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Title: Effect of Liquid Swine Manure Application to Water Quality from Soil Infiltration Areas and Wetlands

Focus Categories: WQL, WW, WL

Keywords: Manure, Animal Waste, Subsurface Drainage, Bacteria

Duration: 3/1/2000 – 2/28/2001

Federal funds requested: $9,194

Non-federal funds pledged: $26,185

Principal Investigators:

Jeffery Lorimor
Agricultural and Biosystems Engineering
Iowa State University
Ames, IA 50011

Larry Halverson
Agronomy Department
Iowa State University
Ames, IA 50011

Congressional District: Iowa, 3rd Congressional District

State of Critical Water Problems

Concentration of animals into larger production facilities is a cause for water quality concerns. When manure is misapplied (especially over applied) the quality of nearby waters can be compromised. Recent research at Iowa State University ( Prantner et al., 1999) has shown that soil filtration of liquid swine manure through soil, and subsequent wetland treatment of effluent from the infiltration area removes a high percentage of nutrients (70-90% of N and P).

Bacterial movement to surface and groundwater from manure applications is also of concern. The same studies showed differences in bacterial numbers between treated and untreated plots from swine manure. More information is needed on the movement of bacteria associated with manure through soils and wetlands, and on the processes involved as the manure liquid moves through the soil water system on different landscapes. Specifically we need to know if bacteria moving through infiltration areas are coming from the applied manure, or are they simply indigenous bacteria from the soils. Little research has been conducted in this area. The proposed project will provide very useful information for the state of Iowa about the contribution of bacteria from liquid swine manure to surface and groundwater supplies.

Statement of Results or Benefits

Determining the bacteriological effects of applying manure to croplands and wetlands, will help determine whether soil filtration and wetland treatment is a viable treatment option. If manure-born bacteria are moving through the soil profile, manure application rates and methods may need further adjustments to minimize water quality deterioration, making the treatment system less beneficial. Understanding the processes that are occurring in the soil-water system after the application of manure will help engineers and scientists design better, more efficient, and less polluting land/wetland treatment systems for managing excessive animal manure from large livestock production facilities.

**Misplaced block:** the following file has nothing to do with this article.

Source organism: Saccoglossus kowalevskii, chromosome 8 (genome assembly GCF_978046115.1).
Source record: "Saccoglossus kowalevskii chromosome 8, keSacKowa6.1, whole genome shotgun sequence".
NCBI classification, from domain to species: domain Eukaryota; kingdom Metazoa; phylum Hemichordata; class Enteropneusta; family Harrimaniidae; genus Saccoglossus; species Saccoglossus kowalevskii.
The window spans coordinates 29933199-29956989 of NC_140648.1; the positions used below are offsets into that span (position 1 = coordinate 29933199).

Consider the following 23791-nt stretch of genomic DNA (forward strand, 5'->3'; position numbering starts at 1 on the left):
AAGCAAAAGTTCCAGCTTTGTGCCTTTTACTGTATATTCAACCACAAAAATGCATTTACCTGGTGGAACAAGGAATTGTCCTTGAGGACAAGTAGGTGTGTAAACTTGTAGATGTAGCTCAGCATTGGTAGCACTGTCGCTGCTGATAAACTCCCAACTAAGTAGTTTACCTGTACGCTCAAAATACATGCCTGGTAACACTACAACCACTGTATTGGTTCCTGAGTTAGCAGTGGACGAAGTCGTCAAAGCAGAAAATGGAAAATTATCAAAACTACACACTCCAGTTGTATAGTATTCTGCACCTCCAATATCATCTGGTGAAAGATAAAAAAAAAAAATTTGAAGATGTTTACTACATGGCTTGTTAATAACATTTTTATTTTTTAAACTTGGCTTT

Nature, Scope, and Objectives of the Research

This research will be a laboratory scale project conducted on small field plots and lysimeters, both in the laboratory and in the field. A full field scale unit will not be tested, as too many uncontrolled variables exist in full field scale projects. The overall objective of this project is to understand the soil microbial and chemical processes occurring within infiltration areas and wetlands used to treat liquid swine manure to enable effluents to be of sufficient quality to be discharged to Iowa’s water bodies safely. (Discharges from animal facilities are not allowed now, but may become an option in the future if effective treatment systems can be developed). Rather than answering the question “what’s happening?” the proposed project will also answer the question “why is it happening in the proposed treatment system?” Instead of determining whether bacteria are present in the soil filtrate and wetland effluent , we will determine whether the source of that bacteria is from swine manure or from naturally occurring activities in the soil-water system.

Methods, Procedures, and Facilities

Two sets of soil containers already exist at the Agronomy and Agricultural Engineering Research Center near Boone, Iowa that will be used for this experimental study. A set of 18 (9 pairs) of 210L plastic containers are presently located in the field and are available for the study. In each set of two containers, the first is designed for soil infiltration, the second just below first set will serve as a wetland. They are designed so that flows in and out of each container can be monitored and sampled for nitrogen, phosphorus, and bacteria. This set of containers is subject to climatic and hydrologic events occurring throughout the year.

The second set of equipment is a series of 15, 20 x 112 cm plastic soil columns (5 treatments x 3 replications) that have been constructed and filled with a reconstructed soil. This set of columns is inside a laboratory near Ames where it is isolated from outside daily climatic and hydrologic events. Both sets of containers (in the field and in the lab) have soil in them, and are ready for this study.

Manure will be obtained from ISU swine research facilities near Ames. A “thin” manure (less than 2% solids) will be used to minimize soil sealing which can be a problem with thicker manure.

To determine whether the bacteria from the manure are actually transported through the soil columns, genetically marked bacteria will be used as tracers. The general approach will be as follows: Manure will be obtained and stored until it’s applied to the soil columns. E. coli and a psuedomonad or a bacillus species from the manure system of interest will be isolated. Genetically marked bacterium, to differentiate manure bacteria from indigenous soil bacteria, will be used. The genetic marker used will be a green fluorescent protein which will provide a readily visible marker since it makes the bacteria turn bright green color.